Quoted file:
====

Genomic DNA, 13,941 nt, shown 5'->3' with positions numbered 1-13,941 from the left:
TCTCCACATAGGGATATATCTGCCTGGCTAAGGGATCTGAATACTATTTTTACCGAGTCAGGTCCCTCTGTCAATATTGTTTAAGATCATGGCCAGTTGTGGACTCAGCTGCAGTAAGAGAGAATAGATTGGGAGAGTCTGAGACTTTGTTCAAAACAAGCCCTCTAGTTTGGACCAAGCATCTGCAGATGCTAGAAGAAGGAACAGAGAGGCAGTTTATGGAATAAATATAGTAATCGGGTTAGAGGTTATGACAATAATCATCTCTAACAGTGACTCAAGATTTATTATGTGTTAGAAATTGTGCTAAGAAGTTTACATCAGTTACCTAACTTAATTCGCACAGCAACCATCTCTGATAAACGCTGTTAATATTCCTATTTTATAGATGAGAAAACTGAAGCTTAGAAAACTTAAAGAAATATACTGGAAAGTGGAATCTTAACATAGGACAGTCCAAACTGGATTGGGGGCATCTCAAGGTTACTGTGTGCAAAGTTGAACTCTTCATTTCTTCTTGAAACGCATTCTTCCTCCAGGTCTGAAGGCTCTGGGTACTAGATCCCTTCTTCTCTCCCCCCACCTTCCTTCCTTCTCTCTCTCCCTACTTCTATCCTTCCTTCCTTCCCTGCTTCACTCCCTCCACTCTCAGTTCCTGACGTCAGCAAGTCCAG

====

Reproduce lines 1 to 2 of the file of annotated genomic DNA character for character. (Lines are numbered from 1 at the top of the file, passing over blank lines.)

Genomic DNA, 13,941 nt, shown 5'->3' with positions numbered 1-13,941 from the left:
TCTCCACATAGGGATATATCTGCCTGGCTAAGGGATCTGAATACTATTTTTACCGAGTCAGGTCCCTCTGTCAATATTGTTTAAGATCATGGCCAGTTGTGGACTCAGCTGCAGTAAGAGAGAATAGATTGGGAGAGTCTGAGACTTTGTTCAAAACAAGCCCTCTAGTTTGGACCAAGCATCTGCAGATGCTAGAAGAAGGAACAGAGAGGCAGTTTATGGAATAAATATAGTAATCGGGTTAGAGGTTATGACAATAATCATCTCTAACAGTGACTCAAGATTTATTATGTGTTAGAAATTGTGCTAAGAAGTTTACATCAGTTACCTAACTTAATTCGCACAGCAACCATCTCTGATAAACGCTGTTAATATTCCTATTTTATAGATGAGAAAACTGAAGCTTAGAAAACTTAAAGAAATATACTGGAAAGTGGAATCTTAACATAGGACAGTCCAAACTGGATTGGGGGCATCTCAAGGTTACTGTGTGCAAAGTTGAACTCTTCATTTCTTCTTGAAACGCATTCTTCCTCCAGGTCTGAAGGCTCTGGGTACTAGATCCCTTCTTCTCTCCCCCCACCTTCCTTCCTTCTCTCTCTCCCTACTTCTATCCTTCCTTCCTTCCCTGCTTCACTCCCTCCACTCTCAGTTCCTGACGTCAGCAAGTCCAG